Photo: Tal Cohen
Ilan Ronen
Photo: Tal Cohen
Yael Ronen
Photo: Ryan
Michael Ronen
Photo: Ryan

Israeli family takes Berlin stages by storm

Director Ilan Ronen receives rave reviews for play presented at German capital's Kurfürstendamm Theater. Meanwhile, his daughter Yael and son Michael are starring in a play based on the family story at Maxim Gorki Theater.

BERLIN – The father lives in Israel, the children live in Berlin, and these days the three of them are taking the German capital's theaters by storm.



Ilan Ronen, 67, the artistic director of Israel's national theater, Habima, and president of the Union of Theatres of Europe, presented the play "August: Osage County" by Tracy Letts at Berlin's Kurfürstendamm Theater over the weekend.


Meanwhile, his children Yael and Michael are presenting the play "Hakoah Wien" at the Maxim Gorki Theater. Yael wrote the play and her brother performs the lead role while speaking German, English and Hebrew.


Both plays deal with emotionally charged stories and family meetings. "August: Osage County," which has also been adapted into a film starring Meryl Streep and Julia Roberts, takes place in the United States. "Hakoah Wien" brings a young Israeli man to the Austrian capital, which his grandfather left in the 1930s in order to immigrate to Israel.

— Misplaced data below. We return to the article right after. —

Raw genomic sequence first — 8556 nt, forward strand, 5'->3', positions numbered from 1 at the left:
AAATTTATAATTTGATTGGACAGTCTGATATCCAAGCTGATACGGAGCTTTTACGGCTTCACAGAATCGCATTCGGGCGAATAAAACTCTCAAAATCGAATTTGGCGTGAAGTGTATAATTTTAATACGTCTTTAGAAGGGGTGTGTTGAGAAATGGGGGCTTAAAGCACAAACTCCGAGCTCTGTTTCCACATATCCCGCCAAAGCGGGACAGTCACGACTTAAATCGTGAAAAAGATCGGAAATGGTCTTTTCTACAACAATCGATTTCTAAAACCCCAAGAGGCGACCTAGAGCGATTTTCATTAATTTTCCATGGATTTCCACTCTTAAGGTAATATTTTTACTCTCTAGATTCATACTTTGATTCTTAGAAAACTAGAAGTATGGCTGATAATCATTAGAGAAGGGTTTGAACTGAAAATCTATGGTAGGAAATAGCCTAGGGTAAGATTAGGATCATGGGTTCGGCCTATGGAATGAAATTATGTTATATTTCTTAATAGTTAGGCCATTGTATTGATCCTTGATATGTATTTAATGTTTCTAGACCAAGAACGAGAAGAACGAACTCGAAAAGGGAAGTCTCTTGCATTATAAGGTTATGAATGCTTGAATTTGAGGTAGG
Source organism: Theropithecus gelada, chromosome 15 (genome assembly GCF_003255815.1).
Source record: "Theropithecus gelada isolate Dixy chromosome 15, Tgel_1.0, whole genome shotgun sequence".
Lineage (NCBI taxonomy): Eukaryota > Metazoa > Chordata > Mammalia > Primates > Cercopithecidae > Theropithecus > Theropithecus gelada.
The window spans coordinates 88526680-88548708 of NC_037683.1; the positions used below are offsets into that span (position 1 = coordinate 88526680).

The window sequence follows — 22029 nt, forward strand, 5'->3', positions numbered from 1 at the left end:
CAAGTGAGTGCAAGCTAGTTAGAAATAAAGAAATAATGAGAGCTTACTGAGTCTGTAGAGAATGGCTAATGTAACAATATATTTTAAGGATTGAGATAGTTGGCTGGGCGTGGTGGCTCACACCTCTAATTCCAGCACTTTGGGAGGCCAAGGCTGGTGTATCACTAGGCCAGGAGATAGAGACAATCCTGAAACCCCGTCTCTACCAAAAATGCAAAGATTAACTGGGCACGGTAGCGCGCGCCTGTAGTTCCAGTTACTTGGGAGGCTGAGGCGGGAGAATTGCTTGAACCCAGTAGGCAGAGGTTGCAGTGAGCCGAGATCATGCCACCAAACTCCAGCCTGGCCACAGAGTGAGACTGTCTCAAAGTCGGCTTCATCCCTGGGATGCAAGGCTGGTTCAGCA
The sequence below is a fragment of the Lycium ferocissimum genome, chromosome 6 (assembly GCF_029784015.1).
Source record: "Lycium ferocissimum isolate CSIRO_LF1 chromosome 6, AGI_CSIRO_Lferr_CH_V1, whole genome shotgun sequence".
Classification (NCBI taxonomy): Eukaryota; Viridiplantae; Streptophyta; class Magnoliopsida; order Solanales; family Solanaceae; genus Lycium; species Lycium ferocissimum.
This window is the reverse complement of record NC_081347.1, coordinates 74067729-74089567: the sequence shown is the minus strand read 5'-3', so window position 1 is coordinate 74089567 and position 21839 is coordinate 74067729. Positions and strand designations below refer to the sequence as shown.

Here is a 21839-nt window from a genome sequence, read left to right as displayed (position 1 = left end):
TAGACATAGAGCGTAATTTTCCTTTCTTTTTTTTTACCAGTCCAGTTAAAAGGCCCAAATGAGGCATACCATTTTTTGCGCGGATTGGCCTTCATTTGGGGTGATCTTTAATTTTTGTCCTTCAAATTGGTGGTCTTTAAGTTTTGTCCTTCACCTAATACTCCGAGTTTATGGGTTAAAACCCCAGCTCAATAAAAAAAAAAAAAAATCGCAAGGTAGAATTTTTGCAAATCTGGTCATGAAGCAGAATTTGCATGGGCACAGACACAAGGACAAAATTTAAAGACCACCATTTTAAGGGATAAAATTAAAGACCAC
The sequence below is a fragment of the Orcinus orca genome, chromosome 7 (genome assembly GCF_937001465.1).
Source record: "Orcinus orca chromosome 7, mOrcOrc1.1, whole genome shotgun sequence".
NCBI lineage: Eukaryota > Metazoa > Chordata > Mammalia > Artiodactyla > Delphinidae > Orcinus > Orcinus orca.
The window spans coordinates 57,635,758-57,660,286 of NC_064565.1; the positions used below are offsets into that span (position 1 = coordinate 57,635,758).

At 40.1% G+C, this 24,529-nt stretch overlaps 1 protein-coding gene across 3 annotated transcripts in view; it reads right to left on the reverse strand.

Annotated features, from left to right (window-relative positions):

Michael Ronen in 'Hakoah Wien' (Photo: Lupi Spuma)
Michael Ronen in 'Hakoah Wien' (Photo: Lupi Spuma)


"Hakoah Wien" is based on the Ronen family's story: Ilan's father left Austria before World War II, and his grandson Michael moved to Vienna and then to Berlin, where he works and lives with his German wife. His sister Yael, who is married to Israeli Arab actor Yousef Sweid from Jaffa, serves as the Gorki Theater's dramaturgist.


The play directed by Ilan made its debut last Thursday and received a thunderous applause from the audience and rave reviews.


In honor of the joint meeting in Berlin, the three family members decided to give a rare interview to German media outlets, which were mainly interested in knowing whether the children's decision to move to Berlin carried any political meaning and whether it could be interpreted as a "betrayal" of the Zionist idea.


Ilan admitted that it was hard for him to face to fact that both his children live in Berlin. "Whether we like it or not, we are part of our history. Running away from it is dangerous. I know how much they love being here and making theater here, but they should be in Israel – in order to change it."


פרסום ראשון: 01.26.15, 00:13
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